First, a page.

In the fight, Kellan and Arkan found each other side by side. At one point, at a sudden lull in the fight, Kellan said in a low voice, “I feel like something’s wrong.”
“Don’t you always?”
Kellan ignored his jab and said, “With Zara and Asa.”
“They’re safe in the cellar,” Arkan said. “Nothing to worry about.”
“What if there is?” Kellan muttered. “Your mother’s in there too.”
Arkan tensed. “If something was wrong, the alarm would have been raised.”
As if on cue, the alarm bells started to toll, once, twice—then pause, then again.
Kellan froze. “Trouble in the cellar,” he translated, and without a pause, ran towards the castle.
Mother. Arkan cast a look at the courtyard; it seemed like their soldiers had control over the fight. They would be fine without the Princes. He ran after Kellan.
“Commander Aryan!” Kellan shouted. “Make quick work of them!”
Aryan gave him a sharp nod and Kellan shoved the door open, stumbling suddenly. Arkan caught him before he could fall.
Teeth gritted against the pain, Kellan said, “Go! I’ll catch up.”
Arkan barely hesitated. Kellan could take care of himself; Arkan had other priorities, anyways. His mother was in danger. His sisters were in danger. He had to get to them.
The sprint to the cellar was a blur of urgency. The door hung ajar in an eery way, and the silence that came from inside was equally as unsettling.
Arkan gripped his sword tighter and pushed it open.
The first thing he saw was his mother, cowering against the wall, wide eyes on—
“Ah, here comes the Prince of Nothing,” the man in the room said, smiling darkly. His easy tone contrasted harshly with his position—he stood over Asa and Zara, his knife casually pointed at the former. Arkan’s hands curled into fists.
The Prince of Nothing. The taunt rang around his head, but he ignored it.
“Who are you?” Arkan demanded. “Let the Princess go!”
The man barely seemed affected. He cast a look around Arkan. “Where’s Prince Charming?”
Arkan scowled. “Let. Her. Go,” he said, ignoring his question.
“I don’t think I will.” He smiled. “This is all very cliché, is it not? An enemy, a hostage, and a righteous protester... You need not waste your breath. Everyone knows what you will say. Let’s skip to the action, shall we? I’m getting terribly bored.”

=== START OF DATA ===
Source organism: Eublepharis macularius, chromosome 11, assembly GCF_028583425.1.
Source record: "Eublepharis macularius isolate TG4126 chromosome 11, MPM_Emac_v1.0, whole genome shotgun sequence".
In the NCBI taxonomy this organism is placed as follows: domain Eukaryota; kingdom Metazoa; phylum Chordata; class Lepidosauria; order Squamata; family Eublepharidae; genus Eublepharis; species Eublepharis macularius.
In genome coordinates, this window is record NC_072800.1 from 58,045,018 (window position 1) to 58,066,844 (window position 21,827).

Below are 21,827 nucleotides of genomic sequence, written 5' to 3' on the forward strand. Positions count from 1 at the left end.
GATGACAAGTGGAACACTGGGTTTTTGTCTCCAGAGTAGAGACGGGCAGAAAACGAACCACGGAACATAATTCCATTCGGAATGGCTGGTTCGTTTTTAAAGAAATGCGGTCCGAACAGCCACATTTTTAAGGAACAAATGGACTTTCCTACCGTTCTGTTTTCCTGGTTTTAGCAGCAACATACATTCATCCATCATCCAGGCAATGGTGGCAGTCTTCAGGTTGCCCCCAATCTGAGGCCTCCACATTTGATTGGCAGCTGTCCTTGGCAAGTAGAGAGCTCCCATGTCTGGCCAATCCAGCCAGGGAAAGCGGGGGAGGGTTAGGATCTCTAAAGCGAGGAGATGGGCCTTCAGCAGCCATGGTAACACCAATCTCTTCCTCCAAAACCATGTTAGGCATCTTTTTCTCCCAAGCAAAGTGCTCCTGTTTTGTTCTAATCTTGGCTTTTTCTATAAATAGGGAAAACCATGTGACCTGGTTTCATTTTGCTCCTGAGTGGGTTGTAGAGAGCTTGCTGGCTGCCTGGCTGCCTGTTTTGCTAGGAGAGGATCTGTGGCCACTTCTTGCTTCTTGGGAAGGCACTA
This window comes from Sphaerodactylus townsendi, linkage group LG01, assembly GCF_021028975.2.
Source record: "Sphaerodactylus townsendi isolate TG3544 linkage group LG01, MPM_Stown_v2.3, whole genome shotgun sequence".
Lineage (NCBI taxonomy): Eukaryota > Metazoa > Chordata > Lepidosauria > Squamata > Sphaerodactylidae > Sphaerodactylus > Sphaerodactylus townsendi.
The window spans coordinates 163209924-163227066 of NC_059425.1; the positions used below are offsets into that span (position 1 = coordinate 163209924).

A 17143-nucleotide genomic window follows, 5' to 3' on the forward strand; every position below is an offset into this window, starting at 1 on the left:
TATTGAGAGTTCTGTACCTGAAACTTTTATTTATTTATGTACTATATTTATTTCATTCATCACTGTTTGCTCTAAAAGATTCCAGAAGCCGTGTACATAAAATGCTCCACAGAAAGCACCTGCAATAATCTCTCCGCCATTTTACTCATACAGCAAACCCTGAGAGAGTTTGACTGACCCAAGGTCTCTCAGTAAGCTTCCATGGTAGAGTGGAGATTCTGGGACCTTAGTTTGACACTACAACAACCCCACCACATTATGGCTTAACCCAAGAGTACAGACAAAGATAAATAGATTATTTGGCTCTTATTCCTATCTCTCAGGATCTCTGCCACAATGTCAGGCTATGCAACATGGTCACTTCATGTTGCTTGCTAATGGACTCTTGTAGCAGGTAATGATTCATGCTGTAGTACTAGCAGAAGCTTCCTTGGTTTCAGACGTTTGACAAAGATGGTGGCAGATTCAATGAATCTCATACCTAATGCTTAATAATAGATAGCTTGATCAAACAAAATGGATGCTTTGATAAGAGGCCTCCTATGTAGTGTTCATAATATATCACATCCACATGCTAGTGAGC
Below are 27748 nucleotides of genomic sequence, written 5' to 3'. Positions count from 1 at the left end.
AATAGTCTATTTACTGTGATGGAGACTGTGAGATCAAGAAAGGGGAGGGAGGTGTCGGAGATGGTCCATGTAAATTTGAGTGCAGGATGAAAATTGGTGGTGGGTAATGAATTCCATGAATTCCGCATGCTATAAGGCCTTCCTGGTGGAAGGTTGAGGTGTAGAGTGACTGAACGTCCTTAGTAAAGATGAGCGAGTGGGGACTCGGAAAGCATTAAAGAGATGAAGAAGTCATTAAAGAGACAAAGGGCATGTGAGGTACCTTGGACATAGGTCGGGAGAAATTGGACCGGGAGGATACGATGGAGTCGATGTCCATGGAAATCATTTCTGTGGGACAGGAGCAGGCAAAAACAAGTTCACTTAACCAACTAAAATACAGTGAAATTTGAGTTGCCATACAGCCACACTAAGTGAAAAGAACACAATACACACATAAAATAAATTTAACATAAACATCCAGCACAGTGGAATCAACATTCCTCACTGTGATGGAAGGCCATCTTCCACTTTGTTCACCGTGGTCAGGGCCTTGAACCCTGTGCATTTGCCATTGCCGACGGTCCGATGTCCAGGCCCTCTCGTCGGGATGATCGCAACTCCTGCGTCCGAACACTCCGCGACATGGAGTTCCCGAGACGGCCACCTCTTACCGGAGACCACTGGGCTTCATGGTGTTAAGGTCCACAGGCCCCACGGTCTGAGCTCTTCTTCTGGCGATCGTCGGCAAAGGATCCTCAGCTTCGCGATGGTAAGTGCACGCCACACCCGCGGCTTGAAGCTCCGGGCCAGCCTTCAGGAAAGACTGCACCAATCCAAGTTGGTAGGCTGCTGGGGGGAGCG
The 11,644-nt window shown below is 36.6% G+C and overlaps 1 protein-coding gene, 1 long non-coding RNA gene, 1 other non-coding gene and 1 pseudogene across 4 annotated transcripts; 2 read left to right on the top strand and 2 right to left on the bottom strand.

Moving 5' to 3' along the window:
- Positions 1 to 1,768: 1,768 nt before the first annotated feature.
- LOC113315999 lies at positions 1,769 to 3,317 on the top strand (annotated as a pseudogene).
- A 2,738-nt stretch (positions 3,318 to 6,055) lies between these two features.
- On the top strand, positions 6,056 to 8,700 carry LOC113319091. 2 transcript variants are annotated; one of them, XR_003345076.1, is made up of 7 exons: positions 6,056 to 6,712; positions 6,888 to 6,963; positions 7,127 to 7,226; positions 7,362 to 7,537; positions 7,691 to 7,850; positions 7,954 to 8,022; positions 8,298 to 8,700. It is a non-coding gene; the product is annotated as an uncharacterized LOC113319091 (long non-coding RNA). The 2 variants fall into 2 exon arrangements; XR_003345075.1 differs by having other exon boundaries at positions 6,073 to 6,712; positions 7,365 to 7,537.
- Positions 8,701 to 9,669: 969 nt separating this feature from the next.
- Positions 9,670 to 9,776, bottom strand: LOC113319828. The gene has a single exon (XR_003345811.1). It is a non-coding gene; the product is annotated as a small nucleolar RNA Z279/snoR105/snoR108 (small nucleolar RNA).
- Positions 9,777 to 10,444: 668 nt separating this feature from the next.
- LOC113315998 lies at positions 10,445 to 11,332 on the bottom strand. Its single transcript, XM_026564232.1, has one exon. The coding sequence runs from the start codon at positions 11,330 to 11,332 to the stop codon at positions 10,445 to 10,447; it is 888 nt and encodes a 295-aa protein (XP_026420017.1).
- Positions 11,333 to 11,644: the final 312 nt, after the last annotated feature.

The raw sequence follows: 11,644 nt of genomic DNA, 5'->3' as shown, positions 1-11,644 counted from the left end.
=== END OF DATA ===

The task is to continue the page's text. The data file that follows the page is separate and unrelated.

Zara looked at him with wide eyes, hands clutching Asa’s. “Kellan,” she said, trembling. “Is he—?”
“He’s fine,” Arkan said shortly, and the man laughed.
“Not for long,” he said, smiling. “Not for long.”
“What do you mean?” Asa demanded, strong despite the knife at her throat.
“All your late night worries and this one’s healing—” he gestured to Asa— “were all in vain. Your Golden Prince has got poison in his veins.” His eyes glittered darkly. “He’ll be choking on it soon.”
Zara inhaled sharply, a tiny, terrified breath. Asa’s throat moved as if she was going to say something, but she held her tongue.
Suddenly, realization dawned on Arkan. “You’re the dark elf,” he said. “You tried to kill Kellan!”
Asa grit her teeth. “He killed Mother and Father too,” she said quietly, cold fury in her voice.
The man clicked his tongue impatiently. “Yes, yes,” he said. “Enough about that. I’m bored.” He gave the door a look. “Just want my audience to be complete, though. Prince Charming is running quite late. Oh, well. I suppose I shall spare Prince Kellan that particular trauma.” He smirked. “You, however...”
He moved lightening fast, his knife plunging towards Asa, but Asa was ready for it--she grabbed his arm and twisted, making him drop the knife. She caught it before it hit the ground and shoved against the fae’s throat.
It happened so suddenly that by the time everything went still, Arkan was gaping. That...happened.
“If you think,” Asa said furiously, “that I am a helpless little girl who will take what is given to me, then you are sorely mistaken. I will not--” she shoved harder-- “I will not lie down and take the beating, especially not from my parents’ killer.”
The assassin laughed, casual despite his position. “If you kill me, princess,” he said, “your brother will die.”
Asa scoffed. “All bark and no bite, you dog.”
“Hear me out,” he said pleasantly. “The poison is one that works slowly but steadily, and it’s taking hold now. Soon, his body will give in and he will lose consciousness, and then one of my men will kill him.”
Asa’s shoulders bunched. “Call them off.”
“I don’t think I will, Princess.”
Asa growled. “I’ll kill you!”
“No, you won’t,” the man said, smiling. “You can’t.”
Asa glanced down at the knife and realization dawned in her eyes. She shouted in frustration, shoving him away. “There are more ways to hurt you than with a knife.”
“Oh, you remind me of my sister, Princess.” He laughed. “She hates me with a passion, much like you.”
“Could anyone like you?” Arkan scoffed.
“I doubt it,” he said conversationally. “This has been quite a pleasant talk, hasn’t it? Now—” He moved as if attacking again, but Asa shoved the knife into his face again.
“Don’t try,” she said disdainfully. “Don’t even try.”
The assassin laughed. “Oh, please. You really think you can stop me? I have magic, Princess. I can kill you where you stand.”
Asa barely faltered; she tightened her grip on the knife and said, “Do it, then.”
And suddenly, Arkan was choking.